High Blood Pressure & Hypertension

Millions of Americans have high blood pressure, also known as hypertension. It is a potentially deadly condition that can cause heart attacks, strokes and other dangerous medical complications. One of the known causes of high blood pressure is stress, which is inherent to many jobs, ranging from law enforcement positions to production jobs with high quotas and tight deadlines.

Hypertension can be treated with medication and lifestyle changes that reduce stress or other factors that can raise blood pressure. This kind of treatment may be covered by South Carolina workers’ compensation benefits if a worker’s high blood pressure was caused by job conditions.

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In many cases, the cause of hypertension cannot be medically pinpointed. Some employers or their insurance companies see this as reason to challenge workers’ compensation claims based on high blood pressure.

The workers’ compensation attorneys at Joye Law Firm can help if you face this kind of opposition to a legitimate workers’ comp claim over hypertension. We can work for you to obtain the benefits you deserve.

Call Joye Law Firm now or use this online contact form to schedule a free discussion of your legal options.

Causes of High Blood Pressure

High blood pressure usually has no symptoms unless the patient suffers from “secondary hypertension,” which is a type of high blood pressure that is brought on by another illness, such as kidney problems. Another condition, called “malignant hypertension,” is a medical emergency with sudden, extremely high blood pressure and such symptoms as blurred vision, chest pain, headache, nausea and mental problems (anxiety, confusion, lethargy, etc.).

“Primary” or “essential” hypertension develops gradually over several years and is usually first identified in a routine medical exam. There are several factors that may contribute to primary hypertension, including genetics and race (it is more prevalent among African Americans), obesity, a sodium-heavy diet, smoking, drinking and stress.

Stress is a physical, mental and emotional response to a challenging event. Everyone experiences stress, and we all deal with it differently. A proper amount of stress can even be helpful. Stress that makes you alert to a threat and motivates you is positive stress. But chronic stress – stress that is continual – is negative stress.

Chronic stress puts you at increased risk of numerous health problems, including:

  • Anxiety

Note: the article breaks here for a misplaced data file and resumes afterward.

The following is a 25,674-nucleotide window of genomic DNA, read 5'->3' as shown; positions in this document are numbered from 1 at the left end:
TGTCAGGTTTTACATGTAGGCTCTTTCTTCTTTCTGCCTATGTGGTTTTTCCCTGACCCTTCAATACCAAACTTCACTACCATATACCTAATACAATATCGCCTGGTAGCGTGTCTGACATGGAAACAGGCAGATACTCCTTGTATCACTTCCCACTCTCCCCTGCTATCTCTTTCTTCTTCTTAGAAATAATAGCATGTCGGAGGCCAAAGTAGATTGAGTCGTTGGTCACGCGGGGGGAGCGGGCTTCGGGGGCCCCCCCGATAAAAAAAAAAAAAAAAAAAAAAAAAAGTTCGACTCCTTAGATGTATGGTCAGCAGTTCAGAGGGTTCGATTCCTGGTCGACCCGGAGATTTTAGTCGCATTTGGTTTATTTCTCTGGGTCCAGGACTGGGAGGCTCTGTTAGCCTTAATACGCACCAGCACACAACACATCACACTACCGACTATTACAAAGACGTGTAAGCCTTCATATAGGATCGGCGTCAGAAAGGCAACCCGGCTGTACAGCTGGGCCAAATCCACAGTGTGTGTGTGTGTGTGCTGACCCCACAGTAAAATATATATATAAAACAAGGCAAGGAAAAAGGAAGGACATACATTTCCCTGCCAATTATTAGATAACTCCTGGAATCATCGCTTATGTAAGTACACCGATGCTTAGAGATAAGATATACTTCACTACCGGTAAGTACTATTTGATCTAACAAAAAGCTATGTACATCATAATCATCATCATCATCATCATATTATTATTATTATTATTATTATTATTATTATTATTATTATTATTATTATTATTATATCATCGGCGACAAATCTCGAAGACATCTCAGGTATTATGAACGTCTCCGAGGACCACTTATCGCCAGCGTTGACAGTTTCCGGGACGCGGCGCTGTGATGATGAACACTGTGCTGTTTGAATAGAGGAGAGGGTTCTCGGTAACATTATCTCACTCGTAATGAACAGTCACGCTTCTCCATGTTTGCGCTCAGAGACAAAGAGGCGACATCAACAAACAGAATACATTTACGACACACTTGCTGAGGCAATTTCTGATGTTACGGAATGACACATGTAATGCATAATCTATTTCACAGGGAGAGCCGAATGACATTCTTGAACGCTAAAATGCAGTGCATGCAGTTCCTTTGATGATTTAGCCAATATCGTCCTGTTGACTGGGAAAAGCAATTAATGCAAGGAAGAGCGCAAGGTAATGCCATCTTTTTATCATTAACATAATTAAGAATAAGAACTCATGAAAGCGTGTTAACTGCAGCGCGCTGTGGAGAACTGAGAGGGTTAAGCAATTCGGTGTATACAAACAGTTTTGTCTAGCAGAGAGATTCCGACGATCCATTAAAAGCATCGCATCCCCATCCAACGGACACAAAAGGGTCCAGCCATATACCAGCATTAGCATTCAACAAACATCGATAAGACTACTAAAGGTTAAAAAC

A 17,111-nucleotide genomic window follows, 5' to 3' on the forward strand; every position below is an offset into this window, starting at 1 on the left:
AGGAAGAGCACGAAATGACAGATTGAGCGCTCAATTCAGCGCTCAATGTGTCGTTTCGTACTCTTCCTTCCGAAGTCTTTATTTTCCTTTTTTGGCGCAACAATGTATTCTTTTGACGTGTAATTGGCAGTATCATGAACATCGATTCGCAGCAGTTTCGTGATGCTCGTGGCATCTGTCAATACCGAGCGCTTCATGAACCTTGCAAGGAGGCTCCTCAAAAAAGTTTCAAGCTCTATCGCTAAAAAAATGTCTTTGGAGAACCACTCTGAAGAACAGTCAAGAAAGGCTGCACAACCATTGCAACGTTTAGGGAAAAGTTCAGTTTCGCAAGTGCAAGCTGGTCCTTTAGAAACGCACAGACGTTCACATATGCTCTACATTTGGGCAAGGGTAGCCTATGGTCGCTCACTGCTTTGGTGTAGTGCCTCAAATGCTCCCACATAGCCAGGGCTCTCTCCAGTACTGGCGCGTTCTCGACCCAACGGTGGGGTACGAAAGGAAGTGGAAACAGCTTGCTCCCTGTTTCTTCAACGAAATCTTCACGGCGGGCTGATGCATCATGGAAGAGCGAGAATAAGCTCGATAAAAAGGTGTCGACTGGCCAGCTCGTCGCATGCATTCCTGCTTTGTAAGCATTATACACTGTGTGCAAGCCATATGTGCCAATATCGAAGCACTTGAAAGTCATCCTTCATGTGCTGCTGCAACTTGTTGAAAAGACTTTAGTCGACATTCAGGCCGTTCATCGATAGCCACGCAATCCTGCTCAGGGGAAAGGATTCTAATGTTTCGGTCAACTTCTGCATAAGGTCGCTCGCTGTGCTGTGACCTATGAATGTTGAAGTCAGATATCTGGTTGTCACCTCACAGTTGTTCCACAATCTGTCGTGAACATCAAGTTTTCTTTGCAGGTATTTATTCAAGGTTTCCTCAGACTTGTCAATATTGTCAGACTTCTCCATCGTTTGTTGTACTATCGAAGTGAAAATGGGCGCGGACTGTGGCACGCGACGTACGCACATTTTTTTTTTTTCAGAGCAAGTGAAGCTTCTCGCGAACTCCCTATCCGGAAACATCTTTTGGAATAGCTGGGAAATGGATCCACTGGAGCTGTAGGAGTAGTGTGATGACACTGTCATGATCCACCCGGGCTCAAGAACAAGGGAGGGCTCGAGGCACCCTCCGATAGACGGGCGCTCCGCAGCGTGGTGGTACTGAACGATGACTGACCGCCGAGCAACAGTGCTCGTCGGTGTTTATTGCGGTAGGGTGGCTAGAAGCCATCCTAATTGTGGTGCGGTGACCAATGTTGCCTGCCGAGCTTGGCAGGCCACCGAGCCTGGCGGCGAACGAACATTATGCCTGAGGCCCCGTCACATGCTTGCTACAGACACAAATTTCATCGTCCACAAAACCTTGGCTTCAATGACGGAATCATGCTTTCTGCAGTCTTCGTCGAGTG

• Depression
  • Digestive problems
  • Heart disease
  • Sleep problems
  • Weight gain
  • Memory and concentration impairment

Stress in the Workplace and Workers’ Compensation for Hypertension

Stress factors in jobs include physical demand, exposure to danger, responsibility for other people or for large amounts of money, travel, public contact or public scrutiny, deadlines and production quotas.

Among the most stressful jobs in America are:

  • Air traffic controller
  • Commercial airline pilot
  • Construction foreman
  • Corrections officer
  • Emergency medical technician
  • Firefighter
  • Iron worker
  • Lumberjack
  • Military service
  • Miner
  • Newspaper reporter
  • Painter
  • Photojournalist
  • Police officer
  • Public relations executive
  • Roofer
  • Senior corporate executive
  • Taxi driver
  • Teacher

The link between job-related stress and high blood pressure is understood by medical professionals and others. The poor diet related to life on the road necessitated by job duties and the lack of exercise that results from long hours at a work desk are also recognized as contributors to primary hypertension.

If your employer has challenged your claim to workers’ compensation benefits for hypertension, you should contact an experienced attorney as soon as possible. A lawyer experienced with South Carolina’s workers’ compensation system can help you document the connection between your occupational duties and/or work environment and your high blood pressure.

Work-Related High Blood Pressure? Talk to a Workers’ Comp Lawyer Today

Call Joye Law Firm today for a free consultation with an experienced workers’ compensation attorney. You can also fill out this online contact form for a fast response.

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